Building an Effective Project Team

Colin Flynn

If you’re spearheading a project within your company or have been put in charge of a new innovation initiative, most likely, you also have a say about who is placed on the project team. The importance of building an effective team is difficult to overstate. Up ahead, there may be some long hours, late nights and weekends spent on this work; take the time to think about who will make those hours most productive and enjoyable.

Determine the Work Environment

Put some thought into what kind of work style, environment, and communication rhythm you want for this project. Is your team going to be working all hours of the night for this, or is it understood that this is a side-project? Is everyone going to be working from the same location, at the same time? Or will people chip away at the project where and when they have time?

Do you want a more siloed work environment, where everyone is heads down on their particular tasks? Or do you want a very collaborative team environment, where everyone is focused on the “next best step”? How often does your team need to get together for updates? Having a daily standup creates alignment, but you may also need some strategy sessions and impromptu conversations through mediums like Slack. How much autonomy and decision making interpretation should people have? You now have a high firepower team. Do you want them to build in an exact method or do you want to give them creative leeway for accomplishing what is needed?

One type of environment isn’t necessarily better, but as project management, given the scope and nature of the work at hand, you need to decide.

Determine Which Types of People You’ll Need

The type of work environment and culture you’re hoping to create for your project should influence who you bring into the project. Is it a creative, learning environment? Or have you crafted a system designed for high productivity output? Who you bring into the project will be reflected in the results. If you have a more straightforward, disciplined team, you’ll be able to follow a more defined product development process, but you might need to encourage more divergent thinking to push the performance of the product. On the other hand, if you have extremely creative people on your team, innovative approaches may abound, while you may need to build in more touch points with the users throughout the development process in order to keep them grounded in the customer’s expectations.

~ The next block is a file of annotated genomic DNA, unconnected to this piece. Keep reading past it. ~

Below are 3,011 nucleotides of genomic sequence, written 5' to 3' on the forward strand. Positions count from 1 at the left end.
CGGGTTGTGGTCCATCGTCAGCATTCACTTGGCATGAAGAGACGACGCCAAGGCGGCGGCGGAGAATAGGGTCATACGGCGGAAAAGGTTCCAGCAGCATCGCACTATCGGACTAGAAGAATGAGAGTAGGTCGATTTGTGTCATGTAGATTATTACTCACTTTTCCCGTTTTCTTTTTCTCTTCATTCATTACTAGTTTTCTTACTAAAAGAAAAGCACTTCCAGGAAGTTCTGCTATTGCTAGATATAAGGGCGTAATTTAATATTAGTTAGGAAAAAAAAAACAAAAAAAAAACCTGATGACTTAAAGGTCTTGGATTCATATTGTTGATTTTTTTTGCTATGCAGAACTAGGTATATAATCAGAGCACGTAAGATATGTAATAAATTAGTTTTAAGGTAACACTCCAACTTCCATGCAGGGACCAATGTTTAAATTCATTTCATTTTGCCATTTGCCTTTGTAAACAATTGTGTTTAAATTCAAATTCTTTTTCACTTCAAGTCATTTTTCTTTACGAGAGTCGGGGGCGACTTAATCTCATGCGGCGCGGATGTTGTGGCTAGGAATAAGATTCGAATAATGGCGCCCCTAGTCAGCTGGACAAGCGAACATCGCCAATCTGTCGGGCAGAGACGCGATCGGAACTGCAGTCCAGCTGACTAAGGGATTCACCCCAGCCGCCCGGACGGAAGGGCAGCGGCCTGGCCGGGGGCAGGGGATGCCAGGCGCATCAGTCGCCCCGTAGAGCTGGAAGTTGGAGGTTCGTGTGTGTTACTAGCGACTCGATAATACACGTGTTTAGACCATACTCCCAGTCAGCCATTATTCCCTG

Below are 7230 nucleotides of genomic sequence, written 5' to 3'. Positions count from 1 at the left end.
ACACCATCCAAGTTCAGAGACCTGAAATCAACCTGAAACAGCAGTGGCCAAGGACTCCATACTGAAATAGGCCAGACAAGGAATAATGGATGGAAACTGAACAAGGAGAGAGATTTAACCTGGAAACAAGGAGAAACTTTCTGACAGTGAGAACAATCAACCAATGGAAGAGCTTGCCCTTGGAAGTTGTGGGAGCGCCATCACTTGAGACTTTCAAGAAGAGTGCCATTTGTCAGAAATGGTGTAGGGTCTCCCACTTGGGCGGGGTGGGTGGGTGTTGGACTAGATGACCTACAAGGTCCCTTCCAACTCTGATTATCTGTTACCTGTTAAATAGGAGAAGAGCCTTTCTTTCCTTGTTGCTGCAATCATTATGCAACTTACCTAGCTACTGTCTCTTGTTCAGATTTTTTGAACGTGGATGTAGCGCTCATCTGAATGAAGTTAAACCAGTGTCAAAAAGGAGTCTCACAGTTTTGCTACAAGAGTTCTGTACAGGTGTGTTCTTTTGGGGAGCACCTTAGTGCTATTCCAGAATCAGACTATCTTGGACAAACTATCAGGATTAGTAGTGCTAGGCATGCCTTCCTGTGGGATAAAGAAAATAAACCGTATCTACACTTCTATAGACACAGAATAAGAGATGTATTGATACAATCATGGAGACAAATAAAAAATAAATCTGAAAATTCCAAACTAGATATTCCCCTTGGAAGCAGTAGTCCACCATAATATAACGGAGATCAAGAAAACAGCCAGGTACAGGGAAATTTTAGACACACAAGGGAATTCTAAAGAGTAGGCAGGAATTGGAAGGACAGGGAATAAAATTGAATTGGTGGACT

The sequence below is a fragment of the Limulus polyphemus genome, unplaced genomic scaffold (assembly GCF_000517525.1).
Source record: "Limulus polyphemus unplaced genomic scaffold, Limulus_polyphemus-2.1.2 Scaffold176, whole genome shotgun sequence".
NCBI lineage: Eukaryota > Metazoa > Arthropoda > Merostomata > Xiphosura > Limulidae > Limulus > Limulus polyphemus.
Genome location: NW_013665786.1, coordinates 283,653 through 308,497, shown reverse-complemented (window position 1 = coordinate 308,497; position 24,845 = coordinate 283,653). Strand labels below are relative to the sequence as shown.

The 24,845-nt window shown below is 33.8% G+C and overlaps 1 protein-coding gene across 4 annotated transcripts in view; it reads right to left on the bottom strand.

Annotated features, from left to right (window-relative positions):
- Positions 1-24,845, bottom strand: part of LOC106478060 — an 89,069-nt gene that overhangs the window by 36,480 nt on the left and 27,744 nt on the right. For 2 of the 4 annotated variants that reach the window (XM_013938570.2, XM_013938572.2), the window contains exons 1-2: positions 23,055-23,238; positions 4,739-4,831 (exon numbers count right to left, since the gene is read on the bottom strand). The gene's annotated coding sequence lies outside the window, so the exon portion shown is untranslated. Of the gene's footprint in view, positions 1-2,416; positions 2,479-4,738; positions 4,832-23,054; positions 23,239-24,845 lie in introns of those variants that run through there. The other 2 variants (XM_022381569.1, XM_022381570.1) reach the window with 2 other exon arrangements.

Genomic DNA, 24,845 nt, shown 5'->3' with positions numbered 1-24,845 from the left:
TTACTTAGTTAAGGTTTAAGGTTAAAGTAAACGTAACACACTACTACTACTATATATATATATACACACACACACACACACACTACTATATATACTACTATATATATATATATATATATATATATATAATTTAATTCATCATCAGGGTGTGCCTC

Whether you’re bringing new people into an established work environment or trying to build a culture around an existing team, try to make the two cohesive. Different types of projects are more successful in different atmospheres, and different team members might perform better in different work environments.

Carve Out Time to Onboard New Members

When you’ve decided to bring someone new into your project, carve out time to give them a solid onboarding experience. As you’re explaining the structure, processes, and software your team is using, but be sure to include the context around how that decision was made. Explain the why as much as you can. This will do two things: it will force you to evaluate the effectiveness of your current process, and it will provide a much richer onboarding experience for your new team member.

You should expect that new members won’t understand every decision at the same level and that they may challenge some of the existing assumptions and directions. Listen to their feedback, consider how you might change, and at the very least, be sure to make a note of what they are saying as something to look out for later down.

Watch Out for Red Flags

Red flags include people with ego, people who don’t get into the weeds and actually do the work, highly strategic people that don’t follow through, highly talented and technical people that are unable to communicate effectively with others on the team, procrastinators, or people who lack the willingness to take responsibility and ownership of their work. These types of behavior will crush productivity and exhaust your culture. Some of these habits are hard to spot during the “interview” phase, and only become evident when you start working together. As hard as it is let someone go, especially if they’re a buddy or a really likable person, you need to protect and defend your culture by addressing these red flags as they pop up.


Whether you’re an entrepreneur or a project manager inside a large organization, as the owner of your project, you should take the time to put some strategy behind your project’s work environment, culture, onboarding experience, and how you’ll identify and address red flags.